Compression Stockings: The Benefits, the Do’s and the Don’ts

Compression stockings have been used for years to aid in recovery and management of many medical diagnoses. You may need compression stockings if you are pregnant, travelling, have varicose insufficiency, ulcers or lymphedema. Wearing compression stockings promotes venous flow when you are sitting or standing for long periods of time which in turn prevents swelling. Compression stockings are classified by their gradient of pressure 15-20mmHg, 20-30mmHg, 30-40mmHg and 40-50mmHg. Your doctor will decide which level of compression your particular situation requires.

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When you come in to your local Nightingale store you will be greeted by a fitter that will take your prescription and measure your legs.  Having a proper fitting stocking is key to good leg health and prevention of swelling. Your fitter will show you a variety of compression stockings in different styles and colors so you are bound to find something that you like. Once you have selected your pair, they will assist you in trying them on.

When putting on a compression stocking you don’t want to roll it up. Rolling up a compression stocking creates a tight band on the leg that can cut off circulation to the limb. Sliding your foot into the stocking and slowly working the sock up the leg with the pads of your fingers, not your nails, is one of the most effective ways of putting on compression stockings. Wearing donning gloves while adjusting your stockings is also recommended to avoid snagging your sock with your nails, and to help even out the compression to prevent any wrinkling of the stocking. Wrinkling of the stocking can cause extra pressure in that particular area of the leg. Other donning tools that are available include the Stocking Butler and the Easy Slide shown below. When taking off your compression stockings it is easiest to take the stocking off inside out instead of sliding it down into a bunch at the ankle.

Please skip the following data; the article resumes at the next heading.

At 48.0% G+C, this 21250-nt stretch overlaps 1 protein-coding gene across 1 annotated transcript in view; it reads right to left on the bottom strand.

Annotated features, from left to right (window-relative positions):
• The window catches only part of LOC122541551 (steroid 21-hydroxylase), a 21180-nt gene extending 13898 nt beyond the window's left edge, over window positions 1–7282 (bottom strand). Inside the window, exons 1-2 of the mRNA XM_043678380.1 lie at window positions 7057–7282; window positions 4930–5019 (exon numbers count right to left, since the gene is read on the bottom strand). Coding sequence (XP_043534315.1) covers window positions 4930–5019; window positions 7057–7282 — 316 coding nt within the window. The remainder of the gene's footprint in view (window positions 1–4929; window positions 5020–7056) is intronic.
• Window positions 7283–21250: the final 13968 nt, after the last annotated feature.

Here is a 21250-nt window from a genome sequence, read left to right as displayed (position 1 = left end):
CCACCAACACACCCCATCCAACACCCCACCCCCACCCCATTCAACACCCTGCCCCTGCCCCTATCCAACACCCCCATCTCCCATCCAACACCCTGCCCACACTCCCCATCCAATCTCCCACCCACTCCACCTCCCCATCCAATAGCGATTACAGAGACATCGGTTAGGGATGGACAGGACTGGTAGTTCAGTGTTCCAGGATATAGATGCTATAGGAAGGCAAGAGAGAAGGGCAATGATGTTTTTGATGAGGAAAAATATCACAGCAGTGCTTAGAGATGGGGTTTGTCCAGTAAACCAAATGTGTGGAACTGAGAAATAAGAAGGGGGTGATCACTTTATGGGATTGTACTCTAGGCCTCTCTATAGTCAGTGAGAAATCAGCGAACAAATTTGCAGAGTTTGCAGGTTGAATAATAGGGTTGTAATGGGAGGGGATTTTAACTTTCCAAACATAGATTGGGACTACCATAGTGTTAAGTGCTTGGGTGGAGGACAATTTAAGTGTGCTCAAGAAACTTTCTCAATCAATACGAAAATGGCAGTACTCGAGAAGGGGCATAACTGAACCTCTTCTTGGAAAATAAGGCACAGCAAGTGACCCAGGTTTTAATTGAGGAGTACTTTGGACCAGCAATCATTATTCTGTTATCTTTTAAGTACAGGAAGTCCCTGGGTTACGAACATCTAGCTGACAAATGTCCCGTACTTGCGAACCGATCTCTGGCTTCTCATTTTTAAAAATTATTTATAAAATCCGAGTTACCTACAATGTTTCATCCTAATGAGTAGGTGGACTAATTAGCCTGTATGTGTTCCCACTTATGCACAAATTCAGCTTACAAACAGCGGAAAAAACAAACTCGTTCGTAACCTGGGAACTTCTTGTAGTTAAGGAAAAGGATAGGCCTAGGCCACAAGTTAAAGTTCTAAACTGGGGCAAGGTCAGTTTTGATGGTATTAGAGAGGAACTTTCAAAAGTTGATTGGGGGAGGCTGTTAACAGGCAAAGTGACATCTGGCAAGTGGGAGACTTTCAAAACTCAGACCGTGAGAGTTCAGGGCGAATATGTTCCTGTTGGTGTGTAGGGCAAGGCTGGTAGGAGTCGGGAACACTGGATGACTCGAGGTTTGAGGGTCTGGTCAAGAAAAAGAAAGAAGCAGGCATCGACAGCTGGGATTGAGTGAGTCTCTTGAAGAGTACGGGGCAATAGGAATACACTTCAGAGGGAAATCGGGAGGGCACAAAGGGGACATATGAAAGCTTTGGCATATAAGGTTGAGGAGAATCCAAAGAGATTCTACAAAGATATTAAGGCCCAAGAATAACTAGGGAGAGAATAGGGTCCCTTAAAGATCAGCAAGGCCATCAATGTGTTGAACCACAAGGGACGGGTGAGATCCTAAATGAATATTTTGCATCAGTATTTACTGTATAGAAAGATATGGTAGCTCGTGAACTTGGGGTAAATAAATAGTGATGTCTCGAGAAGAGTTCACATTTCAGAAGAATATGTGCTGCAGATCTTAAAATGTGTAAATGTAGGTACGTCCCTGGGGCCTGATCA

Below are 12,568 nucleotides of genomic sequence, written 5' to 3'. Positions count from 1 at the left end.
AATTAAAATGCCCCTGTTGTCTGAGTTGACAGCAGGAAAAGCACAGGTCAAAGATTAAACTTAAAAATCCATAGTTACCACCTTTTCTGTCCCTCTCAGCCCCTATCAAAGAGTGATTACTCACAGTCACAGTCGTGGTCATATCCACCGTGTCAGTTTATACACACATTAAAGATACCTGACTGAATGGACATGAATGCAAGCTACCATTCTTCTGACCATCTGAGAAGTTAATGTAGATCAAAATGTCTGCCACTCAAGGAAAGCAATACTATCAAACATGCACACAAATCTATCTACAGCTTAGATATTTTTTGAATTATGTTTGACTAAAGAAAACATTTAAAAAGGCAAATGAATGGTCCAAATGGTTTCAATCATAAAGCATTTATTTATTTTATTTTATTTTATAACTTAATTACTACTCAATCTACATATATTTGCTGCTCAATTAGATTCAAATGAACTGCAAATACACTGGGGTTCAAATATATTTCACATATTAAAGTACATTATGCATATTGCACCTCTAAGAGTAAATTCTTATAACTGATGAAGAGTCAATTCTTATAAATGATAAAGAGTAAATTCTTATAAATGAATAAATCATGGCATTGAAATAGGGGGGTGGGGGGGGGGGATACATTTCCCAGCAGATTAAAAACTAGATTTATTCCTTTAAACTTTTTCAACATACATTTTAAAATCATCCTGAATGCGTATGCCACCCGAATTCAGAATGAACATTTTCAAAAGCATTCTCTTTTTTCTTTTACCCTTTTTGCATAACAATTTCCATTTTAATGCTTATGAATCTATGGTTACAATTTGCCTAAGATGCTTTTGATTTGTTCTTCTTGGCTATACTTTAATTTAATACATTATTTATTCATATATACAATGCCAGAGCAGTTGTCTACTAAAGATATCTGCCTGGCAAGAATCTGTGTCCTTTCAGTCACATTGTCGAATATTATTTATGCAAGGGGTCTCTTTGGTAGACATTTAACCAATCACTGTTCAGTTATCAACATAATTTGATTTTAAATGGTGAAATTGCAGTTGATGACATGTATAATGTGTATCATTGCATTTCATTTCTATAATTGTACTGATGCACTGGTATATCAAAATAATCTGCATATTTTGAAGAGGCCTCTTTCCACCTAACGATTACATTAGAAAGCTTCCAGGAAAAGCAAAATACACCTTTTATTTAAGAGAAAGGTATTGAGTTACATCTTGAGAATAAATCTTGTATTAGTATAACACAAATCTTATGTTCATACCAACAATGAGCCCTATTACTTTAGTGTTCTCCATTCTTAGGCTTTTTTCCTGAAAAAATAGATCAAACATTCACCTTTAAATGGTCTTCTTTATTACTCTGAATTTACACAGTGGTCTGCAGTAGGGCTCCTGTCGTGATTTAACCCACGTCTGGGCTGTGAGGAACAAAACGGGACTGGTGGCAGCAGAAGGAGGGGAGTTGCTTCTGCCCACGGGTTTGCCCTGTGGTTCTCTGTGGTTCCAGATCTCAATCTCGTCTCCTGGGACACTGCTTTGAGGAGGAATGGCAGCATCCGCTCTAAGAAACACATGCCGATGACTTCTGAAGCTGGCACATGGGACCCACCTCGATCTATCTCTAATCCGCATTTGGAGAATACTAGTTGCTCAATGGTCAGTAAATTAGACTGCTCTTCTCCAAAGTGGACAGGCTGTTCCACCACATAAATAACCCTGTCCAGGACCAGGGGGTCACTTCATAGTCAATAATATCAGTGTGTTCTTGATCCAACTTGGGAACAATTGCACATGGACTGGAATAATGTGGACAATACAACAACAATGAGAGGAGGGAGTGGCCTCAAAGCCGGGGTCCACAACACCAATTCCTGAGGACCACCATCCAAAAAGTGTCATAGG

Putting your stockings on first thing in the morning is the most effective way to ensure that your leg conditions will be alleviated during your daily activities. Be sure that before donning your stockings your heels are smooth and your toe nails are trimmed to avoid putting snags and holes in your new stockings. Compression stockings are not to be worn when you are sleeping or laying down unless your doctor specifies you to do so. When you are laying down you are in a horizontal position that regulates blood flow without the use of stockings.

You will need to wash or rinse your compression stockings after every wear to ensure that your stockings have returned to their original form to contain your swelling and provide the true compression needed. When washing your stockings, pay attention to the cleaners you use, as any products containing bleach will effect the integrity of the elastic in your stockings. To dry your stockings, you can roll them up in a towel to drain the excess water and then hang to dry.  Using the dryer is not recommended with compression garments as it can damage the elastic.

If you properly care for your stockings you should only have to replace them every 6 months. Nightingale Medical provide FREE fittings with certified compression fitters, contact us today to make an appointment at https://nightingalemedical.ca/book-an-appointment/  We look forward to helping you on your journey to happy and healthy legs.